Update: We contacted SoyoUSA regarding the problem with memory that we had, here's the response we got:
I have tested some 512MB modules made my PDP, these module are Non-ECC, unregistered and Unbuffered. according to PDP, they have tried several different brand of memory, registered and unregistered. but only Non-ECC, unregistered, unbuffered memories will work with this board. for XP support, please try our latest BIOS posted on the website. for Dragon Plus the latest bios is 2BA1.
Via's KT266 chipset was a breakthrough in the industry by allowing DDR memory to be bundled with Athlon processors at a low cost to the consumer. Although the KT266 was a relatively stable and good-performing chipset, it lagged behind the likes of the AMD 761 and the SiS 735 (both of which outperformed the Via KT266) chipset in memory performance. This issue was pretty big with end-users and Via took some flak about it's performance pitfalls in its memory controller. The result of this is that Via released the KT266A, which features a new North Bridge (VT8366A) that addresses the issue of the KT266 (VT8366) by adding a new memory buffer along with deeper internal buffers.
Soyo is a company that has remained in the shadow of the likes of Asus and MSI in the motherboard game. While occasionally they pop up with a great product, they usually stay behind the bigger players: releasing products after them and not really marketing as much as them. But Soyo is a respected and talented maker of mainboards as we will soon find out and their boards feature some of the best bang for the buck. Soyo is a company that is still trying to recover from the release of the K7ADA which didn't fair well at all because of the low-performing ALi chipset. With the release of the KT133A chipset, Soyo put out the K7VTA Pro mainboard which was both a great performer and a great overclocker. As a follow up, they released the K7V DRAGON motherboard based on the KT266 chipset. The motherboard was a fairly good success with shortages at first. From the group consensus, the DRAGON was a great motherboard with all of the features that one will need AND want. The onboard RAID, 6-channel audio, and Ethernet meant more open PCI slots and greater compatibility. For all of you who are wondering what DRAGON stood for:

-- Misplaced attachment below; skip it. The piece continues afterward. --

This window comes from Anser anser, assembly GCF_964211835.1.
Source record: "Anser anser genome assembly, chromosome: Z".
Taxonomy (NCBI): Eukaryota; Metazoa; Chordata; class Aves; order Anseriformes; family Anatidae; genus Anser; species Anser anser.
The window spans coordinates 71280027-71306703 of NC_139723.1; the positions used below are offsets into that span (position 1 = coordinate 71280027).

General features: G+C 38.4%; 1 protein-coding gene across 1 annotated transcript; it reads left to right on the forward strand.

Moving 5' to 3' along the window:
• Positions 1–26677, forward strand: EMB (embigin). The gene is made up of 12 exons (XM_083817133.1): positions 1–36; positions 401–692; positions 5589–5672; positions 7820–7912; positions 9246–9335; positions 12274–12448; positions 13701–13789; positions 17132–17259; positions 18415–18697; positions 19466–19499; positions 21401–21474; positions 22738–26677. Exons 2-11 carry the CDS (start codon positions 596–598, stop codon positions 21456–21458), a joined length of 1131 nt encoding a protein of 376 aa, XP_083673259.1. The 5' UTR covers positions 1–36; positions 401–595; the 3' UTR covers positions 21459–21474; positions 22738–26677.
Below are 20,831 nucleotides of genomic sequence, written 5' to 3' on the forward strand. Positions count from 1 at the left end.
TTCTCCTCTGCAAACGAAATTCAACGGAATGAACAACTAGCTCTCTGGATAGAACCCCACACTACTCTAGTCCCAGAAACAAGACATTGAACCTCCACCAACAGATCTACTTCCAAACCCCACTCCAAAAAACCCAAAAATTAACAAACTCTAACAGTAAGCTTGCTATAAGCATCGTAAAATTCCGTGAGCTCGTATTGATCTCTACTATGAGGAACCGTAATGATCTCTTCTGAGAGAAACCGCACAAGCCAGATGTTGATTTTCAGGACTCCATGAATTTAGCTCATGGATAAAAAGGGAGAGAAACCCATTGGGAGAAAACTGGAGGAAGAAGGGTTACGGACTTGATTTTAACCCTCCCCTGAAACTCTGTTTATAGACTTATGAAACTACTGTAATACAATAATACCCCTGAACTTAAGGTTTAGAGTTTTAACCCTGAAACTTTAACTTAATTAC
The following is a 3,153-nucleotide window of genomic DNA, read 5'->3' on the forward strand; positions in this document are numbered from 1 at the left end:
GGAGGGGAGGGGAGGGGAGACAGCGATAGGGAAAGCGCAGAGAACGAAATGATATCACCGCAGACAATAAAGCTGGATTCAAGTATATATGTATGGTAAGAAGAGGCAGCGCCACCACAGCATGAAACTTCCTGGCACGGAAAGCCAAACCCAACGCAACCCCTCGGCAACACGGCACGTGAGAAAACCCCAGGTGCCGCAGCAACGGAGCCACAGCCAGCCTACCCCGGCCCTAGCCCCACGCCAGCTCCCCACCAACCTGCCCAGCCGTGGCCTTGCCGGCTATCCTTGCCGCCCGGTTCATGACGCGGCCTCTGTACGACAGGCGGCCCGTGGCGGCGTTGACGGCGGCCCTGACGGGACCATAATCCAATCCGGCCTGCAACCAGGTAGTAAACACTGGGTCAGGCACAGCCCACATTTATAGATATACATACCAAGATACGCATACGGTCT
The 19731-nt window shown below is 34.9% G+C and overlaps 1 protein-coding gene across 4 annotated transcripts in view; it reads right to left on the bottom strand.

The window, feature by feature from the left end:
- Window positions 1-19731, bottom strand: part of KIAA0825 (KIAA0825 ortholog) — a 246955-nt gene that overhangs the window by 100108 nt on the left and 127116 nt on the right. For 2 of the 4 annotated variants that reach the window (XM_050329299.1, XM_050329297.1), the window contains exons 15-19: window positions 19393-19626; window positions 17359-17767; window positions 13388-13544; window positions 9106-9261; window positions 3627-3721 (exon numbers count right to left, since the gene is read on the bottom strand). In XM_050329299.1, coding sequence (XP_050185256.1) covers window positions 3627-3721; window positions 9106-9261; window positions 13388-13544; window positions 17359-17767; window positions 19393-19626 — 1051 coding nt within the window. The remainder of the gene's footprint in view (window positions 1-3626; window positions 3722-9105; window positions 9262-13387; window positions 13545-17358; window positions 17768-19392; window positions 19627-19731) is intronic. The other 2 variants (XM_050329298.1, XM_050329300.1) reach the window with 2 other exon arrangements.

RAID controller on board
Audio on board, with 6-chanel Hardware Audio
Graphic, Universal AGP Pro slot
Overclocking, setup FSB by 1MHz increment
Network, 10/100 Mbps Ethernet
The DRAGON original was a great board with no major issues to date (except low overclocking performance) and all of the latest features such as an AGP Pro slot to protect from obsoleteness. Also, it came in a fashionable black/dark red color scheme. Just a couple of months ago, Soyo announced the production of the K7V Dragon Plus motherboard, the successor of the KT266 based K7V Dragon. The Dragon Plus was based on the new KT266A chipset and promised better performance and stability. You could say that the Dragon Plus is basically a Dragon with a new North Bridge and compatibility for the new Athlon XP processors. The sentiment here is: if it works well, don't change it.